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Cold-case Troubles inquiries reopened as police seek brutal killers of two innocent Catholic fathers

BY NEVIN FARRELL

Published 21/09/2015

John Devine
John Devine
John O'Hara
Detective Inspector Neil McGuinness

Police have reopened probes into two sectarian murders of Catholics during the Troubles after new information was received by detectives.

Officers from the PSNI's Legacy Investigation Branch (LIB) are appealing for information in relation to the loyalist murders of the two men in Belfast in the late 1980s and early 90s.

Detective Inspector Neil McGuinness said: "Both these men were innocent Catholics, who were murdered for no other reason than their religion.

"Two families were left devastated; two wives lost their husbands and the children lost their fathers at the hands of callous murderers." John Benedict Devine was shot dead in his home in the Fallswater Street area of west Belfast on July 23, 1989.

At around 2pm, the 37-year-old married father was sitting in the living room of his home with his 13-year-old son when three men forced their way in and fired shots at him before escaping in a blue Vauxhall Cavalier taxi.

The coalman was shot eight times in the head and chest as he sat reading a newspaper. His wife discovered the murder when she returned home from a trip to the seaside with their two other children.

The Protestant Action Force, a cover name used by the UVF, claimed responsibility in a call to the a radio station.

Then on April 17, 1991, John Joseph Gerard O'Hara was shot in the Dunluce Avenue area of south Belfast.

The 41-year-old married father was working as a temporary taxi driver for the night.

He had gone to the area at approximately 10.15pm to pick up a passenger when he was approached by two masked men who fired several shots at the vehicle, fatally injuring him. The men then fled on foot down an entry between 124 and 126 Dunluce Avenue.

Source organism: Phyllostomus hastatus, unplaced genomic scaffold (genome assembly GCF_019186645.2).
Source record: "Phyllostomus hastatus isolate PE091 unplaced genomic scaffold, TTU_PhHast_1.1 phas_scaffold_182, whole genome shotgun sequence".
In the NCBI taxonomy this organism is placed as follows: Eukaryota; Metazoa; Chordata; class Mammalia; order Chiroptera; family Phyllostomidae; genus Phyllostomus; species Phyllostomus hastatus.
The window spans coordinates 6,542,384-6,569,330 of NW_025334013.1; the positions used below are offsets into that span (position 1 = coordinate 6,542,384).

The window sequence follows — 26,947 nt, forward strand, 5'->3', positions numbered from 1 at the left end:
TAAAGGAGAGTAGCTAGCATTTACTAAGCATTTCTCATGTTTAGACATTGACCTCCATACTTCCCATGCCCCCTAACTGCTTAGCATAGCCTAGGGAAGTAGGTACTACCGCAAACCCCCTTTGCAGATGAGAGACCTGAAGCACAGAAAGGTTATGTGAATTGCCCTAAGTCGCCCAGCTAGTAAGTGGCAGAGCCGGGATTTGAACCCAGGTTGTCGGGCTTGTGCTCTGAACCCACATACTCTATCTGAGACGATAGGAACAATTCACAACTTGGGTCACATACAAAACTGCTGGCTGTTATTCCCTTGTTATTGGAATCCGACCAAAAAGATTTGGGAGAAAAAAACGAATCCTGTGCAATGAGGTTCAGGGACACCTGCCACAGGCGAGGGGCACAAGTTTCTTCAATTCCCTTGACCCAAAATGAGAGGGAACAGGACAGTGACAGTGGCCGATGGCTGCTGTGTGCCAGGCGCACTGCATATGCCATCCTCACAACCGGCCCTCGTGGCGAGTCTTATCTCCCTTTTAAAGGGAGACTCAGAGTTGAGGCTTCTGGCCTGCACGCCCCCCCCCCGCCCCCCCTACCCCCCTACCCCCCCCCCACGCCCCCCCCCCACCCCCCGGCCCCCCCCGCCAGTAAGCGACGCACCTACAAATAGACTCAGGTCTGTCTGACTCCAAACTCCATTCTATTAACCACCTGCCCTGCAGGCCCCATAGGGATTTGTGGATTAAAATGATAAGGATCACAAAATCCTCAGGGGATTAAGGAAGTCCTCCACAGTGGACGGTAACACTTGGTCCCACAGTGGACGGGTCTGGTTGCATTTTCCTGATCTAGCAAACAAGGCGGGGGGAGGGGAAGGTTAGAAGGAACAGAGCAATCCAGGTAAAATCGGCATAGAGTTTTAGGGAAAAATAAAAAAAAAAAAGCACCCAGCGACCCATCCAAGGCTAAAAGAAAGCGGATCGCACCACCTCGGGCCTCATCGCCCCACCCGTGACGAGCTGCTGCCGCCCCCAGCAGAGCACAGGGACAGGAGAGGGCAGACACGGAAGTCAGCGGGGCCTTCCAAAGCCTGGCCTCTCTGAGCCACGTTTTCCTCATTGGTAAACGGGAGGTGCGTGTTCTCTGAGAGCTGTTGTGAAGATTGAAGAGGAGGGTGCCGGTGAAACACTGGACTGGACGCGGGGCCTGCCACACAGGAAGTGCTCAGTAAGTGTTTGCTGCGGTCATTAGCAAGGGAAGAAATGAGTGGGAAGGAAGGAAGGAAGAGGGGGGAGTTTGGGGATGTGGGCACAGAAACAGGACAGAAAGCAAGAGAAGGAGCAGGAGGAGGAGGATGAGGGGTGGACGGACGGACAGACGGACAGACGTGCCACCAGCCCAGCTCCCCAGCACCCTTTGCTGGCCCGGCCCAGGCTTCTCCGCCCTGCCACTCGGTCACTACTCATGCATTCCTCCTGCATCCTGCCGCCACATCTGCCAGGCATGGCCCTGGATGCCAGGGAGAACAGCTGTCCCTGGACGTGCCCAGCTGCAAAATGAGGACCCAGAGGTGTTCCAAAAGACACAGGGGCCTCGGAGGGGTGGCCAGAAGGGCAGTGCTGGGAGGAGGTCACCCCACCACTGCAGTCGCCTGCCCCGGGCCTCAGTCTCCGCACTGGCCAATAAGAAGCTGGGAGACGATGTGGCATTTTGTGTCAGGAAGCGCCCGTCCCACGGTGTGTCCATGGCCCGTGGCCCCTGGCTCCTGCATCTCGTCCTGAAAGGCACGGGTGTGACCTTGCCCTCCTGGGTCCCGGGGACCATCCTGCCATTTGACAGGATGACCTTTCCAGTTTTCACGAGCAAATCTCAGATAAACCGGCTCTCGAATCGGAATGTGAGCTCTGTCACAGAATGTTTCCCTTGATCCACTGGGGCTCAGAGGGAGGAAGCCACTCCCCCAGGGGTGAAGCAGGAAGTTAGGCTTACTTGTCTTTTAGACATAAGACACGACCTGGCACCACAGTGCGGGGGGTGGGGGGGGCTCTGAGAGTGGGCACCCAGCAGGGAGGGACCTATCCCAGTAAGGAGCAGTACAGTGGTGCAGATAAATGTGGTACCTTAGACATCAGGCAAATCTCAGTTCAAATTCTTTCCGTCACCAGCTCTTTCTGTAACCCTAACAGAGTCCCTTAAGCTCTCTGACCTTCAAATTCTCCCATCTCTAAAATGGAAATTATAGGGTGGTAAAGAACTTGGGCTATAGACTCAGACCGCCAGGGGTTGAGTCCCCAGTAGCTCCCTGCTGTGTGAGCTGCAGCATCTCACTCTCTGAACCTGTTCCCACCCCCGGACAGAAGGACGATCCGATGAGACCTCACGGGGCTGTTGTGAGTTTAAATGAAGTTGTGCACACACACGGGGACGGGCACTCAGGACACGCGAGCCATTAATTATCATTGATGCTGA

Mr O'Hara, a father-of-five from McAtamney Terrace in Belfast's Short Strand, was believed to have been shot by the UDA/UFF after answering a bogus call to pick up a fare.

At the time, another driver with the taxi firm said: "Because we are based in the Markets, it is obvious we are Catholics.

"They just have to lift the phone to get a Catholic."

DI McGuinness said: "As a result of information we have recently received, we believe we are now in a position to progress both these investigations, however, we need the help of the public.

"I am appealing to anyone who was in the area at the time of either of the murders, or anyone who has information in relation to the activities of loyalists in the area in the late 80s and early 90s, to come forward.

"Many years have now passed since these tragic events and no one has ever been charged in relation to them. However, we believe there are still people out there who can help us find those responsible and I would urge them to contact detectives."

Anyone with information should contact detectives on 101 or 028 9258 9140.

Belfast Telegraph

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